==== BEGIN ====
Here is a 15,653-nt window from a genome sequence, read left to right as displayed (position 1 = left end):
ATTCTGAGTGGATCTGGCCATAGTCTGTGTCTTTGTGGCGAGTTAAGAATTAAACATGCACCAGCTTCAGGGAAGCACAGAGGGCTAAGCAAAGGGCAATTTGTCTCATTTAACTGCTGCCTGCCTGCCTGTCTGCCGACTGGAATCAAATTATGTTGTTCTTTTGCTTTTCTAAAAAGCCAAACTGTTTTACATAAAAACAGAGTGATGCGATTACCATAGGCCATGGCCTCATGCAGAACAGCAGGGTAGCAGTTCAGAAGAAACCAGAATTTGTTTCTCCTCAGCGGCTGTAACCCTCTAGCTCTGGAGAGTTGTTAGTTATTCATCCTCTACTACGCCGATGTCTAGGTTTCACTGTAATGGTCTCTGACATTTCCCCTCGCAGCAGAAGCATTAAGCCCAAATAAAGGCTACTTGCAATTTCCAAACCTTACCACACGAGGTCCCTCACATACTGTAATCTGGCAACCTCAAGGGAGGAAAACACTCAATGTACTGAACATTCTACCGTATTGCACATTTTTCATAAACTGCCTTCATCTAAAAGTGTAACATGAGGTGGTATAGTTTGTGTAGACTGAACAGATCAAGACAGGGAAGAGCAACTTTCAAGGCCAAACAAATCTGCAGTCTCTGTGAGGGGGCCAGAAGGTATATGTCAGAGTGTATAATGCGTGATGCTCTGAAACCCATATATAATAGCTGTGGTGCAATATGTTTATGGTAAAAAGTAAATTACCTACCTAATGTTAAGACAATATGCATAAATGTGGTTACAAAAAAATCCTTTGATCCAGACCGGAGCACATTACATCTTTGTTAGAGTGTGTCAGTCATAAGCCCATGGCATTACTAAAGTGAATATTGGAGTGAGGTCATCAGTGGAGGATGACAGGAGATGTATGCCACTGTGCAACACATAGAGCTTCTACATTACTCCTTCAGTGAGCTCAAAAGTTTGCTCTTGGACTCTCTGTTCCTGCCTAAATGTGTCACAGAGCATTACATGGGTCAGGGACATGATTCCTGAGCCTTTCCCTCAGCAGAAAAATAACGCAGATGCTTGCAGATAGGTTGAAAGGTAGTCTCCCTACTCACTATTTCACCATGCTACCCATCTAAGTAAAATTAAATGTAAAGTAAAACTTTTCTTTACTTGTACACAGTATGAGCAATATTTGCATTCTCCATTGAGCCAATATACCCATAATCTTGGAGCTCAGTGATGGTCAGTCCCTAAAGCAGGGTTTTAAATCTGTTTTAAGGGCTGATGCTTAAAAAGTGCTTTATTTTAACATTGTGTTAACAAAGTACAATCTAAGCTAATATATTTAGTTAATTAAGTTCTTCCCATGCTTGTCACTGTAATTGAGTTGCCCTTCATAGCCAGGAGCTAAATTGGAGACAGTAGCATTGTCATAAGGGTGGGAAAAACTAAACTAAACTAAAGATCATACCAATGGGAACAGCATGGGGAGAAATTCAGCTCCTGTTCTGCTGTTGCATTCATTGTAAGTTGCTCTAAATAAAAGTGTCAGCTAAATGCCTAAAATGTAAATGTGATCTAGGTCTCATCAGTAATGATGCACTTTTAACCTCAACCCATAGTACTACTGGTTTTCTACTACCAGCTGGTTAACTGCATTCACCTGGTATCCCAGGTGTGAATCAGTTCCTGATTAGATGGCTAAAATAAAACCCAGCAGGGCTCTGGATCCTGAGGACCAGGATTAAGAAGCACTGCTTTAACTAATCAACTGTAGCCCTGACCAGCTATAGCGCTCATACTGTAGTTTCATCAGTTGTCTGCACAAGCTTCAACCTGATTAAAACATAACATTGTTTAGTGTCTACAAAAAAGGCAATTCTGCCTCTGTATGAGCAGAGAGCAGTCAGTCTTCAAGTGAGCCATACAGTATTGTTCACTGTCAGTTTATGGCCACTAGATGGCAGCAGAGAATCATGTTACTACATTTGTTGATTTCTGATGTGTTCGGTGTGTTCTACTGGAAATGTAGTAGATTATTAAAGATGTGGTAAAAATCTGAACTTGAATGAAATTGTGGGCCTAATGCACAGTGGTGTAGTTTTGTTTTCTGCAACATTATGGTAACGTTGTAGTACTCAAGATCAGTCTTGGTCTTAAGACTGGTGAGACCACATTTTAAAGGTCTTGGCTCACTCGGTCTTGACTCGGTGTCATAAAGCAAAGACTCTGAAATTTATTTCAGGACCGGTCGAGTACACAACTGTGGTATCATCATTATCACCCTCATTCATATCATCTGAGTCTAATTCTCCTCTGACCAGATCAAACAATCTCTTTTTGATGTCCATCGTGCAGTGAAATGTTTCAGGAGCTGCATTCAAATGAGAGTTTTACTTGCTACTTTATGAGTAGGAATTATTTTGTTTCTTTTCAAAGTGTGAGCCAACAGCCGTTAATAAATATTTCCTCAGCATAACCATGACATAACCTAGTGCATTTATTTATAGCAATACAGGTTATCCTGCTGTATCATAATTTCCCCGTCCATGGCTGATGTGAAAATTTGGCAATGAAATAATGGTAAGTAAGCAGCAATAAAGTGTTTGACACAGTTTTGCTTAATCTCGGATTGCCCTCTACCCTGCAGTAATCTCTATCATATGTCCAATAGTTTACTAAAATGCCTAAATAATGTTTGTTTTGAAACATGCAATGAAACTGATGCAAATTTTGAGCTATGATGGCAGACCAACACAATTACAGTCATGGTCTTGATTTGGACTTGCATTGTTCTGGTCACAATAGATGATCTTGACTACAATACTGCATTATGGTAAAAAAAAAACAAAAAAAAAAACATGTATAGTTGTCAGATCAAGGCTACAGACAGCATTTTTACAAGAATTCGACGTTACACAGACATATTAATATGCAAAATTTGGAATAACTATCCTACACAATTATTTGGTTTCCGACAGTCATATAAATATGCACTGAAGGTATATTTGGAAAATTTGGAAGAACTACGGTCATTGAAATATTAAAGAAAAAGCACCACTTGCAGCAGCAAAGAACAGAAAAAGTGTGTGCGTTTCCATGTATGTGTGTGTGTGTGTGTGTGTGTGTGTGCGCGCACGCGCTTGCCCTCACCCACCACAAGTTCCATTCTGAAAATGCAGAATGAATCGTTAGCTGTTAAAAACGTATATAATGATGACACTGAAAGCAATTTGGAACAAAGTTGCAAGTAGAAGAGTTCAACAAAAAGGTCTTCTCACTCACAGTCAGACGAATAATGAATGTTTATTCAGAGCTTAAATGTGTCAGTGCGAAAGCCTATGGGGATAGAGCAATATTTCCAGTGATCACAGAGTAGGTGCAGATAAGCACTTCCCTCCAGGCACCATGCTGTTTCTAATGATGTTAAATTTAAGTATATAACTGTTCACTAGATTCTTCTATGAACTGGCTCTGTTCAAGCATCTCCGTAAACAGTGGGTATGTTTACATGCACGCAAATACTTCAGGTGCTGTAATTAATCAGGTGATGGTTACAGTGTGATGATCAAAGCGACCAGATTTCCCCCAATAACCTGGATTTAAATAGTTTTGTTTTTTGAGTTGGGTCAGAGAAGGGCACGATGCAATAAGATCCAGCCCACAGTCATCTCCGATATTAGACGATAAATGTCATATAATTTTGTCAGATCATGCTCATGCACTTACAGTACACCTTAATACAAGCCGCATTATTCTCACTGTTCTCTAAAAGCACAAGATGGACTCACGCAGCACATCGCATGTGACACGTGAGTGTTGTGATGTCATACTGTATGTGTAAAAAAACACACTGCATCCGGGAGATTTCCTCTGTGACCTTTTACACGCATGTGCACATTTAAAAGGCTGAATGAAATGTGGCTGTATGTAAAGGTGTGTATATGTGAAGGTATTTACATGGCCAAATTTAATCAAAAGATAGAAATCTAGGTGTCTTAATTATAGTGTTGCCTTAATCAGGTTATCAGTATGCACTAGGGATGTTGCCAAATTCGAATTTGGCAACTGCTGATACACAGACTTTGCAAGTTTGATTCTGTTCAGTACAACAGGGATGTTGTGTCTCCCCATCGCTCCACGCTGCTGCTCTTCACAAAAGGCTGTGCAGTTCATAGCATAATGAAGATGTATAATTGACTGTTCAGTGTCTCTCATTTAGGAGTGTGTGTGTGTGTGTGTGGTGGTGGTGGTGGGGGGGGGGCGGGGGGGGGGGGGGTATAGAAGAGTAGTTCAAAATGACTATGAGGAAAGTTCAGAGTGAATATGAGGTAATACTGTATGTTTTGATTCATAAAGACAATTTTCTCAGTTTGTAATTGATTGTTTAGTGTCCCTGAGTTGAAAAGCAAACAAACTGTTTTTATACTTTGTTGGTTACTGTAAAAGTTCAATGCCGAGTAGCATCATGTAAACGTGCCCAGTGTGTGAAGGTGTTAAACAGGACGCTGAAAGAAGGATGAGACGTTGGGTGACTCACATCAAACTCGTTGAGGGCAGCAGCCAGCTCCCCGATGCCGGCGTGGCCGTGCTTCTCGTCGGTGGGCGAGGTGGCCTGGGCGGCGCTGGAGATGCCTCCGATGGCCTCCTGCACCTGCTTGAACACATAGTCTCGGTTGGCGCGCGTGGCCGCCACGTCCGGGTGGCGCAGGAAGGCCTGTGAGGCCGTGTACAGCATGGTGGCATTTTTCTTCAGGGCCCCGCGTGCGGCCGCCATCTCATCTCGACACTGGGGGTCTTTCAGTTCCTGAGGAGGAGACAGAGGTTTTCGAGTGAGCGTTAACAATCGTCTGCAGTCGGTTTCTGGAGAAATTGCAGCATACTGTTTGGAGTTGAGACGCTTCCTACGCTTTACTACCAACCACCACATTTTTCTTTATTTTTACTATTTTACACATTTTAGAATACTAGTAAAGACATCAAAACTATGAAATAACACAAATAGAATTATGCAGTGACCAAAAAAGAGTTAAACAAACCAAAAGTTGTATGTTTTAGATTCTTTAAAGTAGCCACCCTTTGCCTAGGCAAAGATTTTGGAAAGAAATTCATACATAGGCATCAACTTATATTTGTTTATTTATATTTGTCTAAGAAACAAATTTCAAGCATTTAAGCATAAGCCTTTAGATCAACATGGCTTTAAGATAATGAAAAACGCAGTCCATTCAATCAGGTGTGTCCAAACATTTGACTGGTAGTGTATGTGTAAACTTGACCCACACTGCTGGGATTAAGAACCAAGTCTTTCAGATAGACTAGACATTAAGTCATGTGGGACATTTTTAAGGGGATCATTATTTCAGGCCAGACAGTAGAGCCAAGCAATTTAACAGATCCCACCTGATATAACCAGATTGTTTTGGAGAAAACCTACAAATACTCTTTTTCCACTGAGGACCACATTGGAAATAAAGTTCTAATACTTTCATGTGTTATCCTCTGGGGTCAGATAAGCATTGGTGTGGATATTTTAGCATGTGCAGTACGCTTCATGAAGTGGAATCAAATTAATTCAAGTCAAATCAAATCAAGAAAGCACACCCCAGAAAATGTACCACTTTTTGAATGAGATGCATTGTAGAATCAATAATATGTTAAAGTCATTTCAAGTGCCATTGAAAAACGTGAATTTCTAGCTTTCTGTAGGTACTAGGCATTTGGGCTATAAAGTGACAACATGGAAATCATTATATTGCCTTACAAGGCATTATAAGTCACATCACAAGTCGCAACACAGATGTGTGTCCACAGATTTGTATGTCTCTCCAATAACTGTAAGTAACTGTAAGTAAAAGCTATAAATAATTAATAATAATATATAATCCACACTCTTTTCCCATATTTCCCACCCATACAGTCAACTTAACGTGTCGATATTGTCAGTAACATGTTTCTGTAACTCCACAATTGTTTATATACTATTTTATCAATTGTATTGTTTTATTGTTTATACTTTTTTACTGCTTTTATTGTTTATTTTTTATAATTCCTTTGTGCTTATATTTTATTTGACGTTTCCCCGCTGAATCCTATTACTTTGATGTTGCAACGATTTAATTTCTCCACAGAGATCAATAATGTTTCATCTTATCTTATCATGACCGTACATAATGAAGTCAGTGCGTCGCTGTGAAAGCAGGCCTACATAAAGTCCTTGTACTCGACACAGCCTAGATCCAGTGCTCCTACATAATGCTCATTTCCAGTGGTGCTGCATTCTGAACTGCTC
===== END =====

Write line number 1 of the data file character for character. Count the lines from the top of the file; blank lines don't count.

Here is a 15,653-nt window from a genome sequence, read left to right as displayed (position 1 = left end):